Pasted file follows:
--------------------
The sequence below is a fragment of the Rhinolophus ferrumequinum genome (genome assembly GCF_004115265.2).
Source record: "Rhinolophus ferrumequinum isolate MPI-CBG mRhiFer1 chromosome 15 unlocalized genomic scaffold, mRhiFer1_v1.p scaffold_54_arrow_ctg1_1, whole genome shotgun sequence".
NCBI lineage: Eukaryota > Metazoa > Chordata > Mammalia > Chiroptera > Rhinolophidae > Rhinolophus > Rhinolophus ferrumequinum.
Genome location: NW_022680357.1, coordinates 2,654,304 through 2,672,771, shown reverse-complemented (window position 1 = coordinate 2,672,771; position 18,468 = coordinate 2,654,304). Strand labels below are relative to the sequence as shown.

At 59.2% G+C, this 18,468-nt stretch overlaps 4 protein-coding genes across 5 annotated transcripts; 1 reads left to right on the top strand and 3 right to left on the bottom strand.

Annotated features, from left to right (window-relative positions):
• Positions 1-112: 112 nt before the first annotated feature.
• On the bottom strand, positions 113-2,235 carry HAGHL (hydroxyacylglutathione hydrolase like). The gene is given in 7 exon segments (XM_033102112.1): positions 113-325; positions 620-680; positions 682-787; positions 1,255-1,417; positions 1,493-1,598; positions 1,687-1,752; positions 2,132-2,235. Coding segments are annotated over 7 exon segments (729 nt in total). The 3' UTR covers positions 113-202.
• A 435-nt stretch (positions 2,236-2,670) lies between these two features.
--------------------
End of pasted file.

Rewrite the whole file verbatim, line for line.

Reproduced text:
The sequence below is a fragment of the Rhinolophus ferrumequinum genome (genome assembly GCF_004115265.2).
Source record: "Rhinolophus ferrumequinum isolate MPI-CBG mRhiFer1 chromosome 15 unlocalized genomic scaffold, mRhiFer1_v1.p scaffold_54_arrow_ctg1_1, whole genome shotgun sequence".
NCBI lineage: Eukaryota > Metazoa > Chordata > Mammalia > Chiroptera > Rhinolophidae > Rhinolophus > Rhinolophus ferrumequinum.
Genome location: NW_022680357.1, coordinates 2,654,304 through 2,672,771, shown reverse-complemented (window position 1 = coordinate 2,672,771; position 18,468 = coordinate 2,654,304). Strand labels below are relative to the sequence as shown.

At 59.2% G+C, this 18,468-nt stretch overlaps 4 protein-coding genes across 5 annotated transcripts; 1 reads left to right on the top strand and 3 right to left on the bottom strand.

Annotated features, from left to right (window-relative positions):
• Positions 1-112: 112 nt before the first annotated feature.
• On the bottom strand, positions 113-2,235 carry HAGHL (hydroxyacylglutathione hydrolase like). The gene is given in 7 exon segments (XM_033102112.1): positions 113-325; positions 620-680; positions 682-787; positions 1,255-1,417; positions 1,493-1,598; positions 1,687-1,752; positions 2,132-2,235. Coding segments are annotated over 7 exon segments (729 nt in total). The 3' UTR covers positions 113-202.
• A 435-nt stretch (positions 2,236-2,670) lies between these two features.